Supermarket giant Sainsbury's is considering the launch of a savings bond for customers in a move to boost customer loyalty, it has been reported.
Chief executive Justin King is said to have asked the board to examine the plan in detail with a decision on whether to go ahead to be made in the summer, the Mail on Sunday reported.
In March, rival John Lewis launched a £50 million bond that was oversubscribed after 11 days. Its bond, which was targeted at store card holders and staff, paid out 4.5% in cash plus a further 2% in John Lewis vouchers.
Tesco launched a £125 million bond in February open to any investor that paid interest at 5.2%, but closed the scheme after two weeks because demand was so strong.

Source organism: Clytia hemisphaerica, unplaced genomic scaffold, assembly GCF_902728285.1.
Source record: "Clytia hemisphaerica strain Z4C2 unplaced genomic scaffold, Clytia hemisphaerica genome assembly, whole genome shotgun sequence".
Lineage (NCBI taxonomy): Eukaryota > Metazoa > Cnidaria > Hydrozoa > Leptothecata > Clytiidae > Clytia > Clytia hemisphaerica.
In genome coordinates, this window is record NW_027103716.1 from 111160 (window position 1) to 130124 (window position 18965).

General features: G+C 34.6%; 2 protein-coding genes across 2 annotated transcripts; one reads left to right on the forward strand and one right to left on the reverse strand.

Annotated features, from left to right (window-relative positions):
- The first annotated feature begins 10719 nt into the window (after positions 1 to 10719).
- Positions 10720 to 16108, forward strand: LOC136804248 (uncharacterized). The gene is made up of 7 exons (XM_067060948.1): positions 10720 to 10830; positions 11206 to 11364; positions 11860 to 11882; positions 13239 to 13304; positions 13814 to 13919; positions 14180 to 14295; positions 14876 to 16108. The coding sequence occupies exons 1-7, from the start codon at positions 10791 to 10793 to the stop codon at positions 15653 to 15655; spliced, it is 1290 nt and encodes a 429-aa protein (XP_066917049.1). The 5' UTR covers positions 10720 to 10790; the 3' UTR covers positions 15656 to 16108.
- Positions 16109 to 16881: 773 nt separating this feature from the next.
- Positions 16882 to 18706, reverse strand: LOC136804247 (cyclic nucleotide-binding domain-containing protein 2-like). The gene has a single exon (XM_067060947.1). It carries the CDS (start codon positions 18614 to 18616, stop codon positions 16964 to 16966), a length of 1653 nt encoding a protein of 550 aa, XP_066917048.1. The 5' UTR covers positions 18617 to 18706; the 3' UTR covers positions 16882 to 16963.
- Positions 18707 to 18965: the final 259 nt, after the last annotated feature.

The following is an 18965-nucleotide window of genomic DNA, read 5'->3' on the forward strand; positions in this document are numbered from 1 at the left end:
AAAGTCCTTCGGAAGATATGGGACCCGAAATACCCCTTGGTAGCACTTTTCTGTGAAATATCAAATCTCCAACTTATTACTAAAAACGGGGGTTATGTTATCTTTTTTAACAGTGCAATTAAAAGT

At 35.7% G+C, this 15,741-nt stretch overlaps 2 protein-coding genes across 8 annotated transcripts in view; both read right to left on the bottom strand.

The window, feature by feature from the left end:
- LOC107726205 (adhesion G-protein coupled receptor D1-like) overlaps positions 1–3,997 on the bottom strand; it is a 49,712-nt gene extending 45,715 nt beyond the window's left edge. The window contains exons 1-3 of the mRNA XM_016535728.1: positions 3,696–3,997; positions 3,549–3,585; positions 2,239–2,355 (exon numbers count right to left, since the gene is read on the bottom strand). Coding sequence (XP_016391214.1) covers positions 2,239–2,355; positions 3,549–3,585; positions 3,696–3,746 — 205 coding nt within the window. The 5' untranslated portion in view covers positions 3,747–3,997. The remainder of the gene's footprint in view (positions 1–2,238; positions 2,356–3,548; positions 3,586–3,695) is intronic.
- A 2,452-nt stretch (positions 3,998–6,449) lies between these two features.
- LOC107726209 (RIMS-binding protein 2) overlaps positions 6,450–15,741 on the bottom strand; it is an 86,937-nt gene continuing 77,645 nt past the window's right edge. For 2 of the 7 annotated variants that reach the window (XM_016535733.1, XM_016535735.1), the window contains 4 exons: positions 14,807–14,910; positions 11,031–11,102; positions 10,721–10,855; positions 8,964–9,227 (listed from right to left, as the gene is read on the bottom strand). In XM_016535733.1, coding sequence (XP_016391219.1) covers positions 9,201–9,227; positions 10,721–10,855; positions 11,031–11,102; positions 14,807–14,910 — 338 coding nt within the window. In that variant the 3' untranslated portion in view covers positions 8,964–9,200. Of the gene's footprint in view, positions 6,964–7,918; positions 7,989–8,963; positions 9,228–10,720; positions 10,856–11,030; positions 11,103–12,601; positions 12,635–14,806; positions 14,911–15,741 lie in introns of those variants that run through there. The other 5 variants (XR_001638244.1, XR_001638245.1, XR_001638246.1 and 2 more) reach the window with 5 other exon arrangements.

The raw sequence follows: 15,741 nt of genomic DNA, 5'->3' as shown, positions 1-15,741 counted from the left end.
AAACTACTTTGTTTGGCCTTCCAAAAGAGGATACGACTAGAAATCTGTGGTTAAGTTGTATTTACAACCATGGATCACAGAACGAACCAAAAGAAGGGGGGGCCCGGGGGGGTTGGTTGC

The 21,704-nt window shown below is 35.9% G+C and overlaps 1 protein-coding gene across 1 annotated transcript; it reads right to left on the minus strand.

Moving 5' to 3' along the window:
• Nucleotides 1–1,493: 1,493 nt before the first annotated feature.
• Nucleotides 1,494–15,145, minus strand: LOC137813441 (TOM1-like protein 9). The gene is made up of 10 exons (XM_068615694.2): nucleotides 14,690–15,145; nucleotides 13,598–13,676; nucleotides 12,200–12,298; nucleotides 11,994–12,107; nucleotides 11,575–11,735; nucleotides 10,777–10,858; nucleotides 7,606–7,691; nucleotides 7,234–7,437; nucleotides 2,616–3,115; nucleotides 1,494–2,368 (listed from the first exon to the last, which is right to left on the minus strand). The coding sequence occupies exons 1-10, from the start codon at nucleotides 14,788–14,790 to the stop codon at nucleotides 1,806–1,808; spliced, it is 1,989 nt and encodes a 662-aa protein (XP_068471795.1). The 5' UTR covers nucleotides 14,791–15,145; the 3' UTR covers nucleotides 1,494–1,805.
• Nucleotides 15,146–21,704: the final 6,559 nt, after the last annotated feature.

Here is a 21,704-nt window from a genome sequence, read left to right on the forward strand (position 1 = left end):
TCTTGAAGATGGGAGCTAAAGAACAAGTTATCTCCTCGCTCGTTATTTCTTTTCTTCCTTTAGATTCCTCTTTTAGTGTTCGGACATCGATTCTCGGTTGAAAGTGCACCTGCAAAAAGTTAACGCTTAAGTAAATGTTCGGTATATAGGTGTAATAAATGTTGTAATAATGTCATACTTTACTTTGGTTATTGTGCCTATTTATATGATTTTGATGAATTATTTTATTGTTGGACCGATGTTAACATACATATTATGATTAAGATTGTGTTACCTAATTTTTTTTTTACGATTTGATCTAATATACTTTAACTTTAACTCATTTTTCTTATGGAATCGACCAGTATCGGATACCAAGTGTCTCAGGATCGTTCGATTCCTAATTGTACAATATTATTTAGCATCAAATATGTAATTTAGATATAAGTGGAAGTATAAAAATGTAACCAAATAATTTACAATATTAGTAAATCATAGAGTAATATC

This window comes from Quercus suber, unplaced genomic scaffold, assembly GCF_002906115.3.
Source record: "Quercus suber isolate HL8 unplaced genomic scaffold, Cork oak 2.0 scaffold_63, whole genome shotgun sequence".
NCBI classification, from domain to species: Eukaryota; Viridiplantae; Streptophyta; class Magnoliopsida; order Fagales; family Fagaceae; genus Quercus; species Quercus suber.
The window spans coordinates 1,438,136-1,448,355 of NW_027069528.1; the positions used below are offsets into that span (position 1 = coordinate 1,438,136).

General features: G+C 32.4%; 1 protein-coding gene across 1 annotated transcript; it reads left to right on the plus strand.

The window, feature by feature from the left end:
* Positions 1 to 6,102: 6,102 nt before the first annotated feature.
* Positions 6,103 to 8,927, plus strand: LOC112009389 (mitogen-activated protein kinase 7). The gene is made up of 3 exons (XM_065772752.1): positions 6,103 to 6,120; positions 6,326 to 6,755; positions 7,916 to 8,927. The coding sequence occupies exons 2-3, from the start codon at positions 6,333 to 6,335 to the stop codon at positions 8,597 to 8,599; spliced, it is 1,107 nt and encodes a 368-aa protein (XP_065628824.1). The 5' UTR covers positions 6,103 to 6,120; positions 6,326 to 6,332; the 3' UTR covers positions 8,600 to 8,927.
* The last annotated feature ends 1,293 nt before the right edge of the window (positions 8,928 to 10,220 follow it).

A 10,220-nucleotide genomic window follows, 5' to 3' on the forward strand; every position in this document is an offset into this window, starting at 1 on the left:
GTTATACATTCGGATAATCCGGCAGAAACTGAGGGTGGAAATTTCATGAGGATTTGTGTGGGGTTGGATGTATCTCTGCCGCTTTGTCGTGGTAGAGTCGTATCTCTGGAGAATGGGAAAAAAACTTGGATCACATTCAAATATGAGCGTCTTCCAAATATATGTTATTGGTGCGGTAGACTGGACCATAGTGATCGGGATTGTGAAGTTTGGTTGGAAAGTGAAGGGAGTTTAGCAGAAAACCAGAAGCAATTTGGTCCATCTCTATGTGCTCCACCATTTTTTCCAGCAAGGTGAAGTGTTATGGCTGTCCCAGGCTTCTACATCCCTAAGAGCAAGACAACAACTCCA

The move by Sainsbury's, which is said to be looking at raising more than John Lewis, comes as the number of savings accounts that offer a real rate of interest over and above inflation continue to dwindle.
With consumer price inflation, or CPI, at 4.5%, basic rate taxpayers need a savings account that pays interest over 5.6% per year to earn a real return, while higher rate taxpayers need as much as 7.5%.
National Savings recently reintroduced its five year index-linked savings certificates to meet the growing demand for products that protect against inflation. These certificates pay interest equal to the change in the retail price index plus 0.5% and are tax-free.
Sainsbury's declined to comment on the report.